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ACPR Research


Why Military Limitations on a
"Palestinian" State Will Fail:
A Legal Assessment

Howard Grief
Policy Paper No. 52, from the book,
Israel and a Palestinian State: Zero Sum Game?, 2001


It is widely assumed that the new Barak government will make a final status agreement with the "Palestinian Authority" and that as a result of it, a new Palestinian Arab state will be proclaimed by Yasser Arafat. To contain the damage this will cause to Israel's security, the Government will attempt to impose maximum restraints on the new state's military capabilities equivalent to demilitarization. Limitations will be imposed on the nature and accumulation of arms, on the size of the "Palestinian" armed forces and, most importantly, on the right of the new state to contract alliances with other states which are sworn enemies of Israel, particularly Iran, Iraq and Libya. No foreign army will be permitted to operate within the boundaries of the new state.

What needs to be determined is whether Israel can legally impose these limitations on a state that will assert it has sovereign rights and which will be admitted into the United Nations. Under Israeli constitutional law, which reflects Jewish law in this matter, no foreign sovereignty can ever be legally established in the Land of Israel, but this point will be entirely ignored even by the government of Israel. The "Palestinian" Arab state that will be proclaimed will qualify as a state under international law because it will satisfy four specific conditions set out in the Montevideo Convention of December 26, 1933 for the establishment of states, namely having a permanent population, a defined territory, a government and the capacity to enter into relations with other states. The new state can be expected to be recognized by more states than recognize the Jewish state.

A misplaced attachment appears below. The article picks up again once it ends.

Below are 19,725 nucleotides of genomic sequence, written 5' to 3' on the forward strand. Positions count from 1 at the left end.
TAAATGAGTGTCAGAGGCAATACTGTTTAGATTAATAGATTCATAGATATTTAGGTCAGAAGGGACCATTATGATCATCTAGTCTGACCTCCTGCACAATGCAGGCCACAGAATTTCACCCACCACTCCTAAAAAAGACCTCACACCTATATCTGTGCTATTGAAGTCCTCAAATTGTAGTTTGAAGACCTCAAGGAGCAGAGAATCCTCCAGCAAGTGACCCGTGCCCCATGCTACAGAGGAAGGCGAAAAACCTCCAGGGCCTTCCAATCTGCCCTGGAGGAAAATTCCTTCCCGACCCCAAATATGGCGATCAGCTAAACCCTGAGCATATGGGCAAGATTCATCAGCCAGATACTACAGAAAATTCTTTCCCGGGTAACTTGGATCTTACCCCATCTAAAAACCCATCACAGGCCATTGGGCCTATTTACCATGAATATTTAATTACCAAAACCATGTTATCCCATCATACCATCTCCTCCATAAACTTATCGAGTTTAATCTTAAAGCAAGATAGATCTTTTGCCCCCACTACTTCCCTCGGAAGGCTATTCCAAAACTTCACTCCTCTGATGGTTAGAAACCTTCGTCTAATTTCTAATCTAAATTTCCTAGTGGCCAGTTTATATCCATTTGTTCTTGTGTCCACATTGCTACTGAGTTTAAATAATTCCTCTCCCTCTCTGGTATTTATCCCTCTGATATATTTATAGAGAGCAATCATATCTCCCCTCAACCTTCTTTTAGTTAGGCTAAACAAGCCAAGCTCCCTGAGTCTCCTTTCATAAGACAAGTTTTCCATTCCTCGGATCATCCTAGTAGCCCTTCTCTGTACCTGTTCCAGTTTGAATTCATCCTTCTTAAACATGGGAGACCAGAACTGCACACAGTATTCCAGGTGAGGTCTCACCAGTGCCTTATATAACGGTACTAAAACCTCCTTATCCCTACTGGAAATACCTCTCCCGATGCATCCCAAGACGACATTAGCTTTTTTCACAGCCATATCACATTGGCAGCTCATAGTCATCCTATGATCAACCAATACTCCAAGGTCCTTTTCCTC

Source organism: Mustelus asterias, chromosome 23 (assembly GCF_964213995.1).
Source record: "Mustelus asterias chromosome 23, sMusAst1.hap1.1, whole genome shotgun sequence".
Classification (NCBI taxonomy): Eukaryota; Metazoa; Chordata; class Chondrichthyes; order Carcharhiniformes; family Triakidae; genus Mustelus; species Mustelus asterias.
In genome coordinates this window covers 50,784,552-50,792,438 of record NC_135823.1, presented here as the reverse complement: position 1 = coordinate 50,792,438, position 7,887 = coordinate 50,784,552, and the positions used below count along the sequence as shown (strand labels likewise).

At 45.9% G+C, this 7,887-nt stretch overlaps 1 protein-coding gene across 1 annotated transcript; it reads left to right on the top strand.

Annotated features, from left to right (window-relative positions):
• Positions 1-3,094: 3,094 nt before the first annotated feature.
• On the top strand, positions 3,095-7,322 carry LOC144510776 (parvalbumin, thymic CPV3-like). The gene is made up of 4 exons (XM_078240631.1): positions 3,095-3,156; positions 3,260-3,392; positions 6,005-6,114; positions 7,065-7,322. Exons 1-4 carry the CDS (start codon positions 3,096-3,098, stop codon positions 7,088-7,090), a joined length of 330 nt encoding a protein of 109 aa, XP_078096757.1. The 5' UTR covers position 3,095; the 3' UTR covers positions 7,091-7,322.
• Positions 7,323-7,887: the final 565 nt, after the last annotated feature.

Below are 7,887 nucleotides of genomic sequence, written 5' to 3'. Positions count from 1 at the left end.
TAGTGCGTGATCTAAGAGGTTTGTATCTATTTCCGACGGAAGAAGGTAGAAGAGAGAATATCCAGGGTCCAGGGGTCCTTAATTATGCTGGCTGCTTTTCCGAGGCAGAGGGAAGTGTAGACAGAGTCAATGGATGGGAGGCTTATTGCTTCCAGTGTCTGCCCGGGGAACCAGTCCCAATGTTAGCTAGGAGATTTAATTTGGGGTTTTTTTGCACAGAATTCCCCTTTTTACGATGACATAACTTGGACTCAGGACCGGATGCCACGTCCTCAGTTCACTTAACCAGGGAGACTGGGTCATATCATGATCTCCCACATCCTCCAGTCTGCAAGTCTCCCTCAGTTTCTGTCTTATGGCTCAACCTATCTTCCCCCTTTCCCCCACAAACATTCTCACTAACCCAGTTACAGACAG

Once the "Palestinian" Arab state comes into existence and becomes a full-fledged member of the United Nations, it will enjoy the same rights and duties as all other states who are members. If the new state then discards all the limitations that were previously imposed by Israel under the final status agreement, which is a foregone conclusion in light of PLO non-compliance with all agreements so far concluded with Israel, there will be no method of enforcement except by Israel resorting to military action.

In examining the legal aspects of the matter, there will be a clash between Israel's right under international law to impose military limitations on a "sovereign" state and the right of that state to enjoy self-determination and full independence and freedom. As a result of this clash, war will become inevitable unless Israel foregoes its vital security interests.

Israel's right to place limitations on the independence of the "Palestinian" Arab state is allowed under international law, although enforcement is a separate question. The practice of placing limitations on sovereign states by means of treaty obligations is part and parcel of the modern state system. It dates back to at least the Peace Treaties of Westphalia, which ended the Thirty Years War, 1618-1648, that engulfed most of Europe. The new sovereign states which emerged after the peace agreements were forbidden to make any alliances directed against the ruling Hapsburg Empire, known as the Holy Roman Empire.